Cost£2.5m (£305m today)
Enabled growth of communities, farms, crops and livestock
Solved the problem
Overcame dry and barren desert conditions
Used engineering skill
Design, create and lay the longest water supply pipe ever
Send drinking water along the longest ever pipe to towns in Western Australia
The discovery of gold in Western Australia in the 1880s and 1890s brought a succession of gold rushes with thousands of prospectors hoping to make their fortunes.
This led to a population explosion in a dry and barren desert region.
Lack of water in the area meant poor sanitation, with diseases such as typhoid common.
The Western Australian government borrowed money for a pipeline to bring water to the new and growing towns.
Government engineer Charles Yelverton O’Connor, who’d already built the successful Fremantle Harbour on the west coast, designed the system and oversaw construction.
O’Connor had to deal with continual attacks from politicians and the press during construction. Many thought the engineering project was too complex and would never work. He killed himself in 1902, months before the scheme was finished.
Stretching 560km from Perth to Kalgoorlie, Goldfields remains the longest water supply pipeline in the world. It still supplies water to the area today.
Goldfields Water Supply Scheme
Tom Baxendale is a section engineer for Balfour Beatty. He talks to us about the #construction of a 565km steel pipeline that pumps water from Perth to Kalgoorlie - the Goldfields Water Supply Scheme.
Did you know …
The amount of steel used in Goldfields’ construction was greater than any other steel structure in the world at the time.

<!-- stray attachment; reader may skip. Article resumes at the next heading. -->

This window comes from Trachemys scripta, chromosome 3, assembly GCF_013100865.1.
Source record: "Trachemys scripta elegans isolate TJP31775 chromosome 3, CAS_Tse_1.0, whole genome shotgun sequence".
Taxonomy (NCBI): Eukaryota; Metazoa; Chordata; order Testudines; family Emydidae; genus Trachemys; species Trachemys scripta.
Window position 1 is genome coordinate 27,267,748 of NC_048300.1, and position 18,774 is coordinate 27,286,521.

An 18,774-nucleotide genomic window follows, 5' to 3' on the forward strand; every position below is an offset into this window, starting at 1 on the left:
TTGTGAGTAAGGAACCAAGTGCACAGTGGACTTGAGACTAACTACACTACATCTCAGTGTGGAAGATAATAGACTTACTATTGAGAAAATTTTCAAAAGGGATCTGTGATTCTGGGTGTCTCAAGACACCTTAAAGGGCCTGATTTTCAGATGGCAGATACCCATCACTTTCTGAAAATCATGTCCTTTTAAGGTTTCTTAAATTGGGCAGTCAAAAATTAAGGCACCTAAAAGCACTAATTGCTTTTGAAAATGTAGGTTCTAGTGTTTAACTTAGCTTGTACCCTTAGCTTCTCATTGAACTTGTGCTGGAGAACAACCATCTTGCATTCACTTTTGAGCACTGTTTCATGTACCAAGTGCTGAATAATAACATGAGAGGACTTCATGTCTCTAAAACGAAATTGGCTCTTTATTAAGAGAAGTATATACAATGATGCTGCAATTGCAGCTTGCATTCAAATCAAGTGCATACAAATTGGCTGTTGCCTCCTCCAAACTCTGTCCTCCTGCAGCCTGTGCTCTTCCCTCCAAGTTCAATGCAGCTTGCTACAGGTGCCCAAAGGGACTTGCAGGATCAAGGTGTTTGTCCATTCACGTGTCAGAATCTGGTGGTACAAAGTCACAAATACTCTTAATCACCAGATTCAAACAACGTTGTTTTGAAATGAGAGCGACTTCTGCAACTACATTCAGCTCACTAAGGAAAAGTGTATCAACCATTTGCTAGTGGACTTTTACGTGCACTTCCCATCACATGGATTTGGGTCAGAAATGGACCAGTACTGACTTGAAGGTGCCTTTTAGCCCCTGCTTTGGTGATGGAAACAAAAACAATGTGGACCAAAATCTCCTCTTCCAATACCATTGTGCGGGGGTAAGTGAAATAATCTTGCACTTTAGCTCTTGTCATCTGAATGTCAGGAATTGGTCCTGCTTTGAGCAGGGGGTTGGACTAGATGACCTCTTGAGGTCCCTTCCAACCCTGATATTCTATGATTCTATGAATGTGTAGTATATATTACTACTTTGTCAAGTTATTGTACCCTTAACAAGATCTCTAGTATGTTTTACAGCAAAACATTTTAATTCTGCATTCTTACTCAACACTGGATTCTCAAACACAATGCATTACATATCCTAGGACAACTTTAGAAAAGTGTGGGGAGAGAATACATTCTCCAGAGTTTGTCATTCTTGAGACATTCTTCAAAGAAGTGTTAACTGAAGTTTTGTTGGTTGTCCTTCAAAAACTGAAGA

The Goldfield pipeline is now the first continuously welded, above-ground water supply pipe.
The system pumps an average of 90m litres of water every day. It takes between five and 11 days for the water to reach Kalgoorlie.
Difference the water supply made
Although gold production was in decline by the time water from the Goldfields scheme started to flow, the pipeline helped boost agriculture in the region.
Today, the Western Australia wheat fields are the most productive in the country, with the region producing 42% of the nation’s wheat. This wouldn’t have been possible without Goldfields.
How the work was done
O’Connor decided on a scheme to pump water 350 miles (560km) from Mundaring in the Perth Hills, across the arid Wheatbelt region, and on to a reservoir overlooking the town of Kalgoorlie.
He chose Mundaring as the best site for a dam as it had a river in a narrow valley with steep sides, bedrock for the foundations and a reliable rainfall.
Engineers laid most of the pipes in trenches. This was to limit expansion and contraction caused by fluctuating temperatures. Made from an innovative interlocking bar system, the pipes didn’t need to be joined with rivets and this reduced leakage. Without rivet heads, the water could also flow more quickly along the pipeline.
O’Connor built eight steam-driven pumping stations along the pipeline. The pumps were needed to push the water over the Daring mountain range – a lift of 340m.
Engineers constructed the pipeline alongside the existing Eastern Railway. The railway helped deliver materials for construction. Later, it delivered fuel to power the pumping stations.
People who made it happen
- Commissioner: government of Western Australia, led by premier Sir John Forrest
- Designed and built by Charles Yelverton O’Connor, chief engineer of the Western Australia Public Works Department